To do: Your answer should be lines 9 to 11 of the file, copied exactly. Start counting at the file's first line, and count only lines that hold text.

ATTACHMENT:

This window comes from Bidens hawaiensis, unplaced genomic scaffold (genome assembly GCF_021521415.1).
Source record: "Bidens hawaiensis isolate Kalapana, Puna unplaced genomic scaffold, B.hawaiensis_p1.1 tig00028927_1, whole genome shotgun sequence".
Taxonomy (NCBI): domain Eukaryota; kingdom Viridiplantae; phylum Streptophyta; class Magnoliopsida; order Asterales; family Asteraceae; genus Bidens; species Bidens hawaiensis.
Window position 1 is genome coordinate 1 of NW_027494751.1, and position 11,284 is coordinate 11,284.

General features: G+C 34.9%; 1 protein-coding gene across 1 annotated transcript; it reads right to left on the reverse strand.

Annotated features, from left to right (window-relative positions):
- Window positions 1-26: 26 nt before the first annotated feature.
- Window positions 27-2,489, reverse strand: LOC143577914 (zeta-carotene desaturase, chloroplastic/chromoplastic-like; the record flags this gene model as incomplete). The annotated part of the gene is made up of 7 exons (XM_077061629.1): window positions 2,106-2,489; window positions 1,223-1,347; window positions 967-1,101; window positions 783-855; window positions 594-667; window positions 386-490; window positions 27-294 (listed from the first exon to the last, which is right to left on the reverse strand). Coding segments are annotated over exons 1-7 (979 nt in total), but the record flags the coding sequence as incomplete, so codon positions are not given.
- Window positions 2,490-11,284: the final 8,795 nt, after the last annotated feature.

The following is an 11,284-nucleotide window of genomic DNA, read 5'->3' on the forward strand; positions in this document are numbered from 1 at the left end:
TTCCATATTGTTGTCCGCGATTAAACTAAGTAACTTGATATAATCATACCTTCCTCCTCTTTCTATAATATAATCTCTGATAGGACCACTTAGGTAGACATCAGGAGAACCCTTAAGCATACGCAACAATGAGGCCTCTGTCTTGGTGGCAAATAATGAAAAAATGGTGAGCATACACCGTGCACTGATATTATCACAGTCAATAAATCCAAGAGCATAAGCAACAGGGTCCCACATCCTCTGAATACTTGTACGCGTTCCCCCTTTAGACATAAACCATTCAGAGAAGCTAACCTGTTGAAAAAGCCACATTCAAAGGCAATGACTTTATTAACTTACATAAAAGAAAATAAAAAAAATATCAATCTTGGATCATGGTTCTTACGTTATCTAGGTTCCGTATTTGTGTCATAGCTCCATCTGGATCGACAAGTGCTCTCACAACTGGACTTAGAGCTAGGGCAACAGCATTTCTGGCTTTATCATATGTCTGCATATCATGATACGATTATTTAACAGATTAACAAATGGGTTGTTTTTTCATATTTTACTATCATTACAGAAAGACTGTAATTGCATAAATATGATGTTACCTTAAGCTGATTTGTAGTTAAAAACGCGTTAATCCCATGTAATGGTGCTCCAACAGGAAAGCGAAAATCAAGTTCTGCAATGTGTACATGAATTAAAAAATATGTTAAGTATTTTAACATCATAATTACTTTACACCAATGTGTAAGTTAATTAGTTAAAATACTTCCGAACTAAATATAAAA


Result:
- Window positions 2,490-11,284: the final 8,795 nt, after the last annotated feature.

The following is an 11,284-nucleotide window of genomic DNA, read 5'->3' on the forward strand; positions in this document are numbered from 1 at the left end:
TTCCATATTGTTGTCCGCGATTAAACTAAGTAACTTGATATAATCATACCTTCCTCCTCTTTCTATAATATAATCTCTGATAGGACCACTTAGGTAGACATCAGGAGAACCCTTAAGCATACGCAACAATGAGGCCTCTGTCTTGGTGGCAAATAATGAAAAAATGGTGAGCATACACCGTGCACTGATATTATCACAGTCAATAAATCCAAGAGCATAAGCAACAGGGTCCCACATCCTCTGAATACTTGTACGCGTTCCCCCTTTAGACATAAACCATTCAGAGAAGCTAACCTGTTGAAAAAGCCACATTCAAAGGCAATGACTTTATTAACTTACATAAAAGAAAATAAAAAAAATATCAATCTTGGATCATGGTTCTTACGTTATCTAGGTTCCGTATTTGTGTCATAGCTCCATCTGGATCGACAAGTGCTCTCACAACTGGACTTAGAGCTAGGGCAACAGCATTTCTGGCTTTATCATATGTCTGCATATCATGATACGATTATTTAACAGATTAACAAATGGGTTGTTTTTTCATATTTTACTATCATTACAGAAAGACTGTAATTGCATAAATATGATGTTACCTTAAGCTGATTTGTAGTTAAAAACGCGTTAATCCCATGTAATGGTGCTCCAACAGGAAAGCGAAAATCAAGTTCTGCAATGTGTACATGAATTAAAAAATATGTTAAGTATTTTAACATCATAATTACTTTACACCAATGTGTAAGTTAATTAGTTAAAATACTTCCGAACTAAATATAAAA